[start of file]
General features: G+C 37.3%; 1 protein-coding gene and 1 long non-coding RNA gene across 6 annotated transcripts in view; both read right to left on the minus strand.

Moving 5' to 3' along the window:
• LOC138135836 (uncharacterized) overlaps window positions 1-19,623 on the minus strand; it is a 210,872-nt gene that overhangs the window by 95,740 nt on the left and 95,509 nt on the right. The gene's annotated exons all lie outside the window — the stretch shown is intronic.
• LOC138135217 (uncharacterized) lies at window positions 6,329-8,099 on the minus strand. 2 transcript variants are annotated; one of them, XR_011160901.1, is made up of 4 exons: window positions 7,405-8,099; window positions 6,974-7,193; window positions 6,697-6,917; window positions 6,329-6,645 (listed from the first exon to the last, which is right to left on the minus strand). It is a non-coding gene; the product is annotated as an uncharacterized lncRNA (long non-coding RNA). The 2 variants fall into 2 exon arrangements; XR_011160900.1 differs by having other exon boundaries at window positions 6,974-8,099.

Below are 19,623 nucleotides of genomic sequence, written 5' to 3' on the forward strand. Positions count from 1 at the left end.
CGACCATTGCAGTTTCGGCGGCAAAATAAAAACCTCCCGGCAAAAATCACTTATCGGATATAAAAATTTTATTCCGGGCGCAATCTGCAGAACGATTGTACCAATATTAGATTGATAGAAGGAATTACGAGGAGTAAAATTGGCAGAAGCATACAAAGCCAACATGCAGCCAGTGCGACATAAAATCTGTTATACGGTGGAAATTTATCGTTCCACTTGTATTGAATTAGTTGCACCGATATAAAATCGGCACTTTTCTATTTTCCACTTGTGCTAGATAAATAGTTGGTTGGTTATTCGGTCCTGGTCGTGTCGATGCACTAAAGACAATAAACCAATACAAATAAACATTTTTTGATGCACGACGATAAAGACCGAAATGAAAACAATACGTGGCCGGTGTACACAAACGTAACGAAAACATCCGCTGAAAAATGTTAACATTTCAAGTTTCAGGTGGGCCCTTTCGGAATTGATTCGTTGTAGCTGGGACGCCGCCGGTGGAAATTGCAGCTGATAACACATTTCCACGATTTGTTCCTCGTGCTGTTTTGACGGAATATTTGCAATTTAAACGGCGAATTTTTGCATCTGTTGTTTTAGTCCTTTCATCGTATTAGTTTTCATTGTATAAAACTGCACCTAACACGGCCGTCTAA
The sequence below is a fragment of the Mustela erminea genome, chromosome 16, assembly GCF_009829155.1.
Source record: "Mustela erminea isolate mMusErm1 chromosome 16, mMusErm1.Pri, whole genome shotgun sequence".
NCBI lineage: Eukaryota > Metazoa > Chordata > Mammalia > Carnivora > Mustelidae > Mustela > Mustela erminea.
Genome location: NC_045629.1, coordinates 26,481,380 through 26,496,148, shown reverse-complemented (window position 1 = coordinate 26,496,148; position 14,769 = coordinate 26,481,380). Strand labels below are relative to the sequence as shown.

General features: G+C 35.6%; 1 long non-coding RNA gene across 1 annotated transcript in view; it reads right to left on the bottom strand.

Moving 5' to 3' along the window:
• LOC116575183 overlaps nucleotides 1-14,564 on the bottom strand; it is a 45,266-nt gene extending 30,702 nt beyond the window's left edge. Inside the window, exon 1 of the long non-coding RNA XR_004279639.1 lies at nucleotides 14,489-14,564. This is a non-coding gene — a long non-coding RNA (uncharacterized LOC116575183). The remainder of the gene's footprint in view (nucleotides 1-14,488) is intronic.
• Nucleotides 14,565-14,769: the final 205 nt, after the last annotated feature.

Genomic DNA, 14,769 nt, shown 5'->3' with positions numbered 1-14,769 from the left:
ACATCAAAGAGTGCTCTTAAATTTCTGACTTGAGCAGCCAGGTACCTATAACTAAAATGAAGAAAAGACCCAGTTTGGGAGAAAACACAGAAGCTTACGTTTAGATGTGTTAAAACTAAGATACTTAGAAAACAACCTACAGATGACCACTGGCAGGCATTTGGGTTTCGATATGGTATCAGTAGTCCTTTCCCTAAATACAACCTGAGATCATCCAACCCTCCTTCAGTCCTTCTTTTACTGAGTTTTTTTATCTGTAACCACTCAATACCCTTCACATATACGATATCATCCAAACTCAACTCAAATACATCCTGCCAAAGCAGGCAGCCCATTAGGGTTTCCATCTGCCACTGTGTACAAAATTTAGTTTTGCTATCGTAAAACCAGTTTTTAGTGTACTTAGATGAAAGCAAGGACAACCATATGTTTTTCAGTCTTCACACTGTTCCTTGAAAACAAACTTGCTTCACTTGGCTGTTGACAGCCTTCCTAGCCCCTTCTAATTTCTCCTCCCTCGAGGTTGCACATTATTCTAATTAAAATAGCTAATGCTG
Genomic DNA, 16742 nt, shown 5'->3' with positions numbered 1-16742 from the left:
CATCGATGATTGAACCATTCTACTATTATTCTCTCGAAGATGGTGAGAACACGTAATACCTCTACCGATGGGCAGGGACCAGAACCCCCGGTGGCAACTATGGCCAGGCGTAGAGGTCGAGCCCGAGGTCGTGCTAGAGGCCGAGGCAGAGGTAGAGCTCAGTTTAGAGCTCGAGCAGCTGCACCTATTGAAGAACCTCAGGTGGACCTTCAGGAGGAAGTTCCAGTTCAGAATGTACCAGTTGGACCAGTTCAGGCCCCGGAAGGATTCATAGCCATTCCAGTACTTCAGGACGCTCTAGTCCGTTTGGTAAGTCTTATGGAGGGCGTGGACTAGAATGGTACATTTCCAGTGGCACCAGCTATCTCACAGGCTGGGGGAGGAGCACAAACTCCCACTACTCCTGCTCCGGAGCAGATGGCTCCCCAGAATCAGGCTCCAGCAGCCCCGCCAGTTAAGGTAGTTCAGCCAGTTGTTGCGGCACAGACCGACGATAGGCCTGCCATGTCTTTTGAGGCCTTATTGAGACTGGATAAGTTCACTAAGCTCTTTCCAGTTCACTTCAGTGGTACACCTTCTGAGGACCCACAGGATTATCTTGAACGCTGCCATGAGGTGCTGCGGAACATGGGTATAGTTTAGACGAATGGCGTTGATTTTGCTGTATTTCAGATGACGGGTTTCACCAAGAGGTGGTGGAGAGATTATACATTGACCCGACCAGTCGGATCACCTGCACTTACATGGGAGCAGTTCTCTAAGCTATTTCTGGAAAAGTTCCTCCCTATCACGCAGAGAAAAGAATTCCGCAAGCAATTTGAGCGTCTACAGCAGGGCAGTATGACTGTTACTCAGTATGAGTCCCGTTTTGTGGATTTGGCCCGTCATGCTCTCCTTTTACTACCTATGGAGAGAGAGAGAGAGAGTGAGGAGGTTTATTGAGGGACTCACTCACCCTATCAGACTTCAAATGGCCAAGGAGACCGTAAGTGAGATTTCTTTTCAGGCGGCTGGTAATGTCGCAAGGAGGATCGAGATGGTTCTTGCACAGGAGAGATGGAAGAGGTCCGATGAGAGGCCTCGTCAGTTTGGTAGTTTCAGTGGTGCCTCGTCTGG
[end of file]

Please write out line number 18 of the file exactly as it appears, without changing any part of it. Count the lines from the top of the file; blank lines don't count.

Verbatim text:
CATCGATGATTGAACCATTCTACTATTATTCTCTCGAAGATGGTGAGAACACGTAATACCTCTACCGATGGGCAGGGACCAGAACCCCCGGTGGCAACTATGGCCAGGCGTAGAGGTCGAGCCCGAGGTCGTGCTAGAGGCCGAGGCAGAGGTAGAGCTCAGTTTAGAGCTCGAGCAGCTGCACCTATTGAAGAACCTCAGGTGGACCTTCAGGAGGAAGTTCCAGTTCAGAATGTACCAGTTGGACCAGTTCAGGCCCCGGAAGGATTCATAGCCATTCCAGTACTTCAGGACGCTCTAGTCCGTTTGGTAAGTCTTATGGAGGGCGTGGACTAGAATGGTACATTTCCAGTGGCACCAGCTATCTCACAGGCTGGGGGAGGAGCACAAACTCCCACTACTCCTGCTCCGGAGCAGATGGCTCCCCAGAATCAGGCTCCAGCAGCCCCGCCAGTTAAGGTAGTTCAGCCAGTTGTTGCGGCACAGACCGACGATAGGCCTGCCATGTCTTTTGAGGCCTTATTGAGACTGGATAAGTTCACTAAGCTCTTTCCAGTTCACTTCAGTGGTACACCTTCTGAGGACCCACAGGATTATCTTGAACGCTGCCATGAGGTGCTGCGGAACATGGGTATAGTTTAGACGAATGGCGTTGATTTTGCTGTATTTCAGATGACGGGTTTCACCAAGAGGTGGTGGAGAGATTATACATTGACCCGACCAGTCGGATCACCTGCACTTACATGGGAGCAGTTCTCTAAGCTATTTCTGGAAAAGTTCCTCCCTATCACGCAGAGAAAAGAATTCCGCAAGCAATTTGAGCGTCTACAGCAGGGCAGTATGACTGTTACTCAGTATGAGTCCCGTTTTGTGGATTTGGCCCGTCATGCTCTCCTTTTACTACCTATGGAGAGAGAGAGAGAGAGTGAGGAGGTTTATTGAGGGACTCACTCACCCTATCAGACTTCAAATGGCCAAGGAGACCGTAAGTGAGATTTCTTTTCAGGCGGCTGGTAATGTCGCAAGGAGGATCGAGATGGTTCTTGCACAGGAGAGATGGAAGAGGTCCGATGAGAGGCCTCGTCAGTTTGGTAGTTTCAGTGGTGCCTCGTCTGG